Our road to Aarhus
After an hour or so, we made a pitstop for some coffee. R and G left to get the coffee. With K asleep in the car, I quietly got out to check out the place. The cool air stung. Yes, it stung. I quickly scrambled back to the car, slipped on the gloves and my headscarf, and checked if K was warm enough. Whoa! We were right in the middle of the European winter. None of the English novels I had read or the English movies I had watched prepared me for this. Giggling at my little adventure, I snuggled back into the car when R and G returned with piping hot black coffee. Oh! Coffee is black; I corrected myself. Only we in India doused it with so much creamy milk and sugar and consumed it like a dessert! The black, hot liquid glided down my throat and warmed my very soul. We were finally in the middle of our beautiful dream, every new minute was better than the one before.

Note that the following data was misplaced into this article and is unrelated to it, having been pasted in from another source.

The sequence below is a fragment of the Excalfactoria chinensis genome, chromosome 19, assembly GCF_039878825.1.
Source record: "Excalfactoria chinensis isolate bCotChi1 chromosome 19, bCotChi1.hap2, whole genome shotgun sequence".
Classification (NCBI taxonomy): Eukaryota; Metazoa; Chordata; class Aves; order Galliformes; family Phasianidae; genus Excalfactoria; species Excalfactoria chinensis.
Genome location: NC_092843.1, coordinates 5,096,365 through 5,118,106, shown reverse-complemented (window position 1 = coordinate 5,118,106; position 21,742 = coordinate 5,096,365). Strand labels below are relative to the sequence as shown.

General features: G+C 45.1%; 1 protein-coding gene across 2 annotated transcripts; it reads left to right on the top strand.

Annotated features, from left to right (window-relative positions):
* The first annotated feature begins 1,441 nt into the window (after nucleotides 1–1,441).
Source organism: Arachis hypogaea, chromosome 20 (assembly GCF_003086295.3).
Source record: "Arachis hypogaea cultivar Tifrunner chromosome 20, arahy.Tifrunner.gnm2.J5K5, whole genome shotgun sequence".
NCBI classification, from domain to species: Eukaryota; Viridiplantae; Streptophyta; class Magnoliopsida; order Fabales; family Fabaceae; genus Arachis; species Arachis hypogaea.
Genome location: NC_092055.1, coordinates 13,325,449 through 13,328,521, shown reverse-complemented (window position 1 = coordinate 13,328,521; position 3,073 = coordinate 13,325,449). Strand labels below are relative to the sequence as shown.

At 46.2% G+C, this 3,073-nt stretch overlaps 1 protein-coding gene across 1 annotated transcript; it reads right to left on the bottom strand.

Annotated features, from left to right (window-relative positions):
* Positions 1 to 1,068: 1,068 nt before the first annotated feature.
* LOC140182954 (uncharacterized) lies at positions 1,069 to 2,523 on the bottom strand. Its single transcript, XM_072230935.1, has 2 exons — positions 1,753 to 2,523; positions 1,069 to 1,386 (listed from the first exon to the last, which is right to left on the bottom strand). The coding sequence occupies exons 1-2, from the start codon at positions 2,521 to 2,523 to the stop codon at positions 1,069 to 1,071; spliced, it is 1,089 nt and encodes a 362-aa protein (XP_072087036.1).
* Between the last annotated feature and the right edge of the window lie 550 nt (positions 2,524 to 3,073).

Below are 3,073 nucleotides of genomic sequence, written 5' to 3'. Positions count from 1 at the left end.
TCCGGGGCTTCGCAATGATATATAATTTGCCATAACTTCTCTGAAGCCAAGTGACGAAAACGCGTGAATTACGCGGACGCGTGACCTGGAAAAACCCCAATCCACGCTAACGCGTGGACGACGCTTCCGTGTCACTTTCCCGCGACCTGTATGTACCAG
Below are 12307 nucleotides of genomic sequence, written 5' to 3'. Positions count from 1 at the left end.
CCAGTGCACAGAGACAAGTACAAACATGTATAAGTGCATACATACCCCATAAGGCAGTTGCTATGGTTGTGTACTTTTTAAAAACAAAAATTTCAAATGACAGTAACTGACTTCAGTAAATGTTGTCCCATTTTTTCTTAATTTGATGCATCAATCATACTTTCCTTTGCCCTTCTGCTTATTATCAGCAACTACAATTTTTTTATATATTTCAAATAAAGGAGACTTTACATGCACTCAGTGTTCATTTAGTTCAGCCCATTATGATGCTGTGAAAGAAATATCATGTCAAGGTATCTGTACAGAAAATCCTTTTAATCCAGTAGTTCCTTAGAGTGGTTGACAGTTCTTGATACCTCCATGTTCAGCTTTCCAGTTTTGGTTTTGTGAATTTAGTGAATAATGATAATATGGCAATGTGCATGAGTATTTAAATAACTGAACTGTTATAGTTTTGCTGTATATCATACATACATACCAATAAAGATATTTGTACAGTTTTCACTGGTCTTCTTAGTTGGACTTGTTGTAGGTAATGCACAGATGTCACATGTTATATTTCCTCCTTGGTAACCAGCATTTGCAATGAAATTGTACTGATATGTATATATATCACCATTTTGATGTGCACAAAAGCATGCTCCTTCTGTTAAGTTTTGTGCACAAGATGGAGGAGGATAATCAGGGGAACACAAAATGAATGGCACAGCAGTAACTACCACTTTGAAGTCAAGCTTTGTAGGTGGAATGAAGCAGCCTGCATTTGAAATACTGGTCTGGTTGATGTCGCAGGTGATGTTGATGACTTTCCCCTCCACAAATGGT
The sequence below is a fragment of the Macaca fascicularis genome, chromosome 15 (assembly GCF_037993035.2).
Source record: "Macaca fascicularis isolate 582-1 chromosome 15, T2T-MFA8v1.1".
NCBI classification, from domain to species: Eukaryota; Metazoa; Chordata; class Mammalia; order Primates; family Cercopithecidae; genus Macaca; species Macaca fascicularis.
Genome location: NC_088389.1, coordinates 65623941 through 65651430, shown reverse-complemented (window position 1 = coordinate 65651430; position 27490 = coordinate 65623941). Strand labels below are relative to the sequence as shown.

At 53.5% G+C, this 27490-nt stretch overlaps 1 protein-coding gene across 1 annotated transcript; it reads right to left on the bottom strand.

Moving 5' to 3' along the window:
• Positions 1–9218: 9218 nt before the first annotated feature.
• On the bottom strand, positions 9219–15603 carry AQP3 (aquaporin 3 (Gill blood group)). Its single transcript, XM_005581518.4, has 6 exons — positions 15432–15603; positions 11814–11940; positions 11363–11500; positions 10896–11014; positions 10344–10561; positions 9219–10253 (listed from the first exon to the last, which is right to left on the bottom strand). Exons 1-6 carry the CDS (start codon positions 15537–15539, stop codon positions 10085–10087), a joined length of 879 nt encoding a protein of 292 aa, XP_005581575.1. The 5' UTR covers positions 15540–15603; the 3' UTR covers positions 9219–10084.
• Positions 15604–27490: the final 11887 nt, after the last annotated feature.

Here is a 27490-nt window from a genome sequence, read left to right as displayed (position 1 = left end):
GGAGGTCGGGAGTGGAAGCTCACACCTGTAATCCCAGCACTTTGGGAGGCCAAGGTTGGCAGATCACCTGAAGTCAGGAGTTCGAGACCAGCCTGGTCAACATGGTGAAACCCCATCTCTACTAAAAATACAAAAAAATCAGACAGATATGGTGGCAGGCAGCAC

Monday, July 4, 2016

Chennai—Denmark 1: Getting Started

It all started with the tingle of an email notification on a warm August afternoon. The email was from our BIL, G, sending us all information necessary to make the 4000 mile journey, across the proverbial 7 seas. The email arrived when I was having lunch with my office pals and I suppressed the effervescent joy that was threatening to burst right off my chest. In no time I finished my lunch and ran upstairs to speak to R and get the things rolling. There were several forms to be filled, stuff to be
bought, tickets to be booked. We had to fly sometime in mid October, but I was already on the cloud, counting my days when I’ll finally find myself in an Emirates flight that will take me to the Land of the Danes! Yes, R’s sister and family stay in Denmark and they decided to invite us for a holiday in Europe! And my joy knew no bounds.